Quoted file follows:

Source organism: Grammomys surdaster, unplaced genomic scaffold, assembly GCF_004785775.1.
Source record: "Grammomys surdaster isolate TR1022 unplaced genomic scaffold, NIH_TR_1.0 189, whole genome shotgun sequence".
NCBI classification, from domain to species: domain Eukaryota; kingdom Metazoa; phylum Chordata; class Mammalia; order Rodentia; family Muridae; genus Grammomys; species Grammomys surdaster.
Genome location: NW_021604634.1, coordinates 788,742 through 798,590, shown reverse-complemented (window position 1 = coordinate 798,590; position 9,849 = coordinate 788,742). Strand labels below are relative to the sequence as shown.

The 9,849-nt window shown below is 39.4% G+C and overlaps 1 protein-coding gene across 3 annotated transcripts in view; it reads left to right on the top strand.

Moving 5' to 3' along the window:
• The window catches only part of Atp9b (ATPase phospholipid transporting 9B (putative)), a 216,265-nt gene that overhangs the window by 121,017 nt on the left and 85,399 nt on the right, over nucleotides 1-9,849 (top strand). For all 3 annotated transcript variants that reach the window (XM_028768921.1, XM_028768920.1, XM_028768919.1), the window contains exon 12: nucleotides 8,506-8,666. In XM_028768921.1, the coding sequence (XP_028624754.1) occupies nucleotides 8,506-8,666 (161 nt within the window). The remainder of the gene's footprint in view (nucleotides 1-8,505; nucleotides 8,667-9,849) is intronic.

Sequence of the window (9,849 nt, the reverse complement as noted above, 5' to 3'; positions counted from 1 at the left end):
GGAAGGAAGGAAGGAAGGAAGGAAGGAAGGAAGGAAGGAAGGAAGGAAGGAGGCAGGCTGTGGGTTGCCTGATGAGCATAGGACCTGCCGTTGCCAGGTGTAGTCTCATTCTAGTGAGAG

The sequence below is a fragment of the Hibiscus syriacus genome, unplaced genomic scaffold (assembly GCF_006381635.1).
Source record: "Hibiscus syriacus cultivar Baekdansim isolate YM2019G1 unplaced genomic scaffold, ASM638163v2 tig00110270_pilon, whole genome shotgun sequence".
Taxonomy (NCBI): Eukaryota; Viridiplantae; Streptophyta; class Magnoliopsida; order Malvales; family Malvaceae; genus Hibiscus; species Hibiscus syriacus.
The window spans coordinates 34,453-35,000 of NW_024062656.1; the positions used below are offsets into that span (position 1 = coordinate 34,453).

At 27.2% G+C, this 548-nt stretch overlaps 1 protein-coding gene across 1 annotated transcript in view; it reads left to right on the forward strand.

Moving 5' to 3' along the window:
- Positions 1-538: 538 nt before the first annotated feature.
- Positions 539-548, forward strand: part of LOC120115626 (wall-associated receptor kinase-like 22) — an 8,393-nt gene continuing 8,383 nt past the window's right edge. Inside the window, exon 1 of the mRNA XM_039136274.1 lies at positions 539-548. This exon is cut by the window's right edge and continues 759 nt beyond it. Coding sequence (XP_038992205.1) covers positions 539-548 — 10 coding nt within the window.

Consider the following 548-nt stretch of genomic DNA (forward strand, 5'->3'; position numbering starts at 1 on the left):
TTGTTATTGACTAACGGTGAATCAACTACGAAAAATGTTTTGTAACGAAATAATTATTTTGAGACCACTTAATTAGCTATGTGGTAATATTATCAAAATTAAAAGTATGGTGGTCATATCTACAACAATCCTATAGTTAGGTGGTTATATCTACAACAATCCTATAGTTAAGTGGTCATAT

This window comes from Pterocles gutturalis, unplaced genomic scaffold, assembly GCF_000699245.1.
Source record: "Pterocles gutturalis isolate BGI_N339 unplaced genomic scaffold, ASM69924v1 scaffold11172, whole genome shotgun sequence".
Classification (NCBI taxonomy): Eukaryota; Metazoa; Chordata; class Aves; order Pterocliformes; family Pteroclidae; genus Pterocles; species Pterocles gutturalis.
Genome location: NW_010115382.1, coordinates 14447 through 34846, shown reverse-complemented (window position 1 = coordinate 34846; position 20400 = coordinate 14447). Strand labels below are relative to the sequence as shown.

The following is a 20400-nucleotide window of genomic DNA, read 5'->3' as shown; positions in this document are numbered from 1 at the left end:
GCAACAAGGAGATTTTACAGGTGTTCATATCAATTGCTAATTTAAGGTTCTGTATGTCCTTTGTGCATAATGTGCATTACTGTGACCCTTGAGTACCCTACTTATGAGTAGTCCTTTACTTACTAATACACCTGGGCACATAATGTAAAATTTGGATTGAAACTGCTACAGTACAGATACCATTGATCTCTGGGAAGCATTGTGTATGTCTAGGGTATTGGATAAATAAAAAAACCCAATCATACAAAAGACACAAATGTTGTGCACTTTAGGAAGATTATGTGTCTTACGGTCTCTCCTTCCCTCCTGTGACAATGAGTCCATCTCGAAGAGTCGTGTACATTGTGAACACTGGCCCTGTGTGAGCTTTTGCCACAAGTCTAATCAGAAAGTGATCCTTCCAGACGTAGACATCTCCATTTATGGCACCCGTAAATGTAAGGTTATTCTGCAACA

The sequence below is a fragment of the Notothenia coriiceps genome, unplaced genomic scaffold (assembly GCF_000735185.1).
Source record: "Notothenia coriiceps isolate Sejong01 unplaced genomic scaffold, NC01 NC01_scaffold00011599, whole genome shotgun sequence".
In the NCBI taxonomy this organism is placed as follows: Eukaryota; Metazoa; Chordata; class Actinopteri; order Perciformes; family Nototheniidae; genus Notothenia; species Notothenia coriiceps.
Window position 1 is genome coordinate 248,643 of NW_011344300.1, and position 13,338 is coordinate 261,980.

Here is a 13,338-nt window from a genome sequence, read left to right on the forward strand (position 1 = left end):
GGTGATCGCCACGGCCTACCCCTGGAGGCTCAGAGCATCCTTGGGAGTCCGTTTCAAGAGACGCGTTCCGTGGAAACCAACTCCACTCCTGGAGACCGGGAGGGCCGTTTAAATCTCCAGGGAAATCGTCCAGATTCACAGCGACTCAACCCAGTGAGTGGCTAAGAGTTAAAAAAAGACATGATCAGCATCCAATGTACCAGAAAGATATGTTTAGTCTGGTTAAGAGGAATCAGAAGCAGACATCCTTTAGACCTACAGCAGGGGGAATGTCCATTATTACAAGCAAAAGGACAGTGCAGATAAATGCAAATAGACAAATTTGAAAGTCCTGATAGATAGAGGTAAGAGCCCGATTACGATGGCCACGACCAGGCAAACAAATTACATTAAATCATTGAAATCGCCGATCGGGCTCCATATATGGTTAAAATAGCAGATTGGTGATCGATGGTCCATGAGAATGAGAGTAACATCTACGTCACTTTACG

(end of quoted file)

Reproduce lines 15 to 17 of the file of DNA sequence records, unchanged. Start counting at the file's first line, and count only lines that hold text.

Moving 5' to 3' along the window:
- Positions 1-538: 538 nt before the first annotated feature.
- Positions 539-548, forward strand: part of LOC120115626 (wall-associated receptor kinase-like 22) — an 8,393-nt gene continuing 8,383 nt past the window's right edge. Inside the window, exon 1 of the mRNA XM_039136274.1 lies at positions 539-548. This exon is cut by the window's right edge and continues 759 nt beyond it. Coding sequence (XP_038992205.1) covers positions 539-548 — 10 coding nt within the window.